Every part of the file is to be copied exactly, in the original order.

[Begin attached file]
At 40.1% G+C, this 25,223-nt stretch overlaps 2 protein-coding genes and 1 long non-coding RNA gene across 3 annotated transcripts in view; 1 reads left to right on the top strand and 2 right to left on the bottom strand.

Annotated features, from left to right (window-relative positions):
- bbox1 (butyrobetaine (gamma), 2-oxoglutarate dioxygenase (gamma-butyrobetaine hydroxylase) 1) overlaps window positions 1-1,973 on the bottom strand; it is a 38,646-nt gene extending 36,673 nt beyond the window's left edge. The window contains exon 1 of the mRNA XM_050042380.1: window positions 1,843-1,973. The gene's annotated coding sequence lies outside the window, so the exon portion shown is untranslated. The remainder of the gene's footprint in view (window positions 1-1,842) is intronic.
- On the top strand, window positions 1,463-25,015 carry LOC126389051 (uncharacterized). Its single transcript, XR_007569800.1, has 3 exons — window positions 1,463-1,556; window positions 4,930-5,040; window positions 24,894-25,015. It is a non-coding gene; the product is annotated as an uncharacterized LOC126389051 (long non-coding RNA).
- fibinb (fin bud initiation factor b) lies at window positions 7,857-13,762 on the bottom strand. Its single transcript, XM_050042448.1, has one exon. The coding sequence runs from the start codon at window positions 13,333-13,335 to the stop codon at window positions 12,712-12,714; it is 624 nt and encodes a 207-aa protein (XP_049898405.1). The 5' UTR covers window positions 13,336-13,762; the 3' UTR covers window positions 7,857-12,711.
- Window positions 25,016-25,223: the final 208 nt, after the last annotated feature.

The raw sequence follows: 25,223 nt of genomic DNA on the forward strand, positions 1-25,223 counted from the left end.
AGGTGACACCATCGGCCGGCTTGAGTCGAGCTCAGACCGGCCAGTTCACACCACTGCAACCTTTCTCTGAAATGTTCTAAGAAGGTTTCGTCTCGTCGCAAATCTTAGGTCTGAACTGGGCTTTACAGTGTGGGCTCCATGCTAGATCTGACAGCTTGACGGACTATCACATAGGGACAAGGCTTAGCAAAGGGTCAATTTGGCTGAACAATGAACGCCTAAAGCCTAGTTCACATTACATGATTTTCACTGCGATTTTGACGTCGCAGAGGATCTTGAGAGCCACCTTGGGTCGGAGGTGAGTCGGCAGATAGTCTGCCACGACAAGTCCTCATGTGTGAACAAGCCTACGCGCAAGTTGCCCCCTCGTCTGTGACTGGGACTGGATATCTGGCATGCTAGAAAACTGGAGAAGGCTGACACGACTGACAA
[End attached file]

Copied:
At 40.1% G+C, this 25,223-nt stretch overlaps 2 protein-coding genes and 1 long non-coding RNA gene across 3 annotated transcripts in view; 1 reads left to right on the top strand and 2 right to left on the bottom strand.

Annotated features, from left to right (window-relative positions):
- bbox1 (butyrobetaine (gamma), 2-oxoglutarate dioxygenase (gamma-butyrobetaine hydroxylase) 1) overlaps window positions 1-1,973 on the bottom strand; it is a 38,646-nt gene extending 36,673 nt beyond the window's left edge. The window contains exon 1 of the mRNA XM_050042380.1: window positions 1,843-1,973. The gene's annotated coding sequence lies outside the window, so the exon portion shown is untranslated. The remainder of the gene's footprint in view (window positions 1-1,842) is intronic.
- On the top strand, window positions 1,463-25,015 carry LOC126389051 (uncharacterized). Its single transcript, XR_007569800.1, has 3 exons — window positions 1,463-1,556; window positions 4,930-5,040; window positions 24,894-25,015. It is a non-coding gene; the product is annotated as an uncharacterized LOC126389051 (long non-coding RNA).
- fibinb (fin bud initiation factor b) lies at window positions 7,857-13,762 on the bottom strand. Its single transcript, XM_050042448.1, has one exon. The coding sequence runs from the start codon at window positions 13,333-13,335 to the stop codon at window positions 12,712-12,714; it is 624 nt and encodes a 207-aa protein (XP_049898405.1). The 5' UTR covers window positions 13,336-13,762; the 3' UTR covers window positions 7,857-12,711.
- Window positions 25,016-25,223: the final 208 nt, after the last annotated feature.

The raw sequence follows: 25,223 nt of genomic DNA on the forward strand, positions 1-25,223 counted from the left end.
AGGTGACACCATCGGCCGGCTTGAGTCGAGCTCAGACCGGCCAGTTCACACCACTGCAACCTTTCTCTGAAATGTTCTAAGAAGGTTTCGTCTCGTCGCAAATCTTAGGTCTGAACTGGGCTTTACAGTGTGGGCTCCATGCTAGATCTGACAGCTTGACGGACTATCACATAGGGACAAGGCTTAGCAAAGGGTCAATTTGGCTGAACAATGAACGCCTAAAGCCTAGTTCACATTACATGATTTTCACTGCGATTTTGACGTCGCAGAGGATCTTGAGAGCCACCTTGGGTCGGAGGTGAGTCGGCAGATAGTCTGCCACGACAAGTCCTCATGTGTGAACAAGCCTACGCGCAAGTTGCCCCCTCGTCTGTGACTGGGACTGGATATCTGGCATGCTAGAAAACTGGAGAAGGCTGACACGACTGACAA